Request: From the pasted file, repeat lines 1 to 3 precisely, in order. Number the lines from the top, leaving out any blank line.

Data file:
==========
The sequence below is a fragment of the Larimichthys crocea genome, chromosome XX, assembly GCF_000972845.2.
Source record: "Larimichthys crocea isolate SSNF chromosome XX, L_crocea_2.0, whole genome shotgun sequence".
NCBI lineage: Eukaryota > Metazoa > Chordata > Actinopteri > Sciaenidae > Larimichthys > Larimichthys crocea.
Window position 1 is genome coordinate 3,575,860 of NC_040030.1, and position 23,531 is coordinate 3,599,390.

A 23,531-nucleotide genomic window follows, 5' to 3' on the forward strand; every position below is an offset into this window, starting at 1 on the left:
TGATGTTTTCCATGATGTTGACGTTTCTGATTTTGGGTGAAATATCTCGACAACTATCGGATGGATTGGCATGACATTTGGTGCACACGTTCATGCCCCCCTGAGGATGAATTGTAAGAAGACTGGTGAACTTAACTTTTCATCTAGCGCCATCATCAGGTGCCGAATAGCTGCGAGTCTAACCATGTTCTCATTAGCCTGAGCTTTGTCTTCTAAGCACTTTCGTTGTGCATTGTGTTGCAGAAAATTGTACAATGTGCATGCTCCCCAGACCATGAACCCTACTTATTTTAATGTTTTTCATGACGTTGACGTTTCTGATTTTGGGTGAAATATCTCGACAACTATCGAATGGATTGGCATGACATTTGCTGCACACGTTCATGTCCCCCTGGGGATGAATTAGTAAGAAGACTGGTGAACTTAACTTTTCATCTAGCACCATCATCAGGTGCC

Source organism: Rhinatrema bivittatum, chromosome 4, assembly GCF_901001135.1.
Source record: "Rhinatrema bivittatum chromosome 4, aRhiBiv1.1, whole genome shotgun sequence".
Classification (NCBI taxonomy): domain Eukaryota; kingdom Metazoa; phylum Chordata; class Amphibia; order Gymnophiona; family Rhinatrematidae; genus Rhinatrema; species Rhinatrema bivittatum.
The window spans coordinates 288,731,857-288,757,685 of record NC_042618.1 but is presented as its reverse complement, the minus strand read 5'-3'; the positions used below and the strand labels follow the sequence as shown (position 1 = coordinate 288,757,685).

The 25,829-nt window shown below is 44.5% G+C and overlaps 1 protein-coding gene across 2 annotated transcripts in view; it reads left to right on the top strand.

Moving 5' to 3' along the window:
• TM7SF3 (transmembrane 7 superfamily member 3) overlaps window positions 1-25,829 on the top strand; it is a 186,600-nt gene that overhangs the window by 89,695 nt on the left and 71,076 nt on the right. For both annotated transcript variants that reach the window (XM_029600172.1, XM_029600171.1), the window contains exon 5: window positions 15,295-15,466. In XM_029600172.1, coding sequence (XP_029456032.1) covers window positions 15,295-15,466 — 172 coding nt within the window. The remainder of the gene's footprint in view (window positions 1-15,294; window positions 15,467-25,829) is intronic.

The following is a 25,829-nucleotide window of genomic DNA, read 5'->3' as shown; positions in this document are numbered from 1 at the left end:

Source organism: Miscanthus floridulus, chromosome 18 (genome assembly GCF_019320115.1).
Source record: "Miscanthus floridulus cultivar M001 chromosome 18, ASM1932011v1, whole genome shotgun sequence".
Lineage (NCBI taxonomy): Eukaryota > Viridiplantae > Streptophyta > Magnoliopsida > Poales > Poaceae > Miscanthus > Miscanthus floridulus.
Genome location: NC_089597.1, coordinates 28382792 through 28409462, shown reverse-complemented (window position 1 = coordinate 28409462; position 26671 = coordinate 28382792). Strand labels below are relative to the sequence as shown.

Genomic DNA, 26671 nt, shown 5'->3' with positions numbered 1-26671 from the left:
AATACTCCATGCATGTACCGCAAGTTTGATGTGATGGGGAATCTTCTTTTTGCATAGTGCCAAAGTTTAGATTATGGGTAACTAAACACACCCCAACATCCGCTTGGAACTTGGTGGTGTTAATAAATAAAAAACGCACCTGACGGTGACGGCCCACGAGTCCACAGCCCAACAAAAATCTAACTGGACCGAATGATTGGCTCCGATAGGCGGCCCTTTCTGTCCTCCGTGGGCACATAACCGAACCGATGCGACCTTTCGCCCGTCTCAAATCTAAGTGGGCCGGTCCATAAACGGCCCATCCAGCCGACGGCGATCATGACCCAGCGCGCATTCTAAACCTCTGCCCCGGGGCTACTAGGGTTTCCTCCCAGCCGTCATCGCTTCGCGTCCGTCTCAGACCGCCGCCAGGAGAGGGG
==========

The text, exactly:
The sequence below is a fragment of the Larimichthys crocea genome, chromosome XX, assembly GCF_000972845.2.
Source record: "Larimichthys crocea isolate SSNF chromosome XX, L_crocea_2.0, whole genome shotgun sequence".
NCBI lineage: Eukaryota > Metazoa > Chordata > Actinopteri > Sciaenidae > Larimichthys > Larimichthys crocea.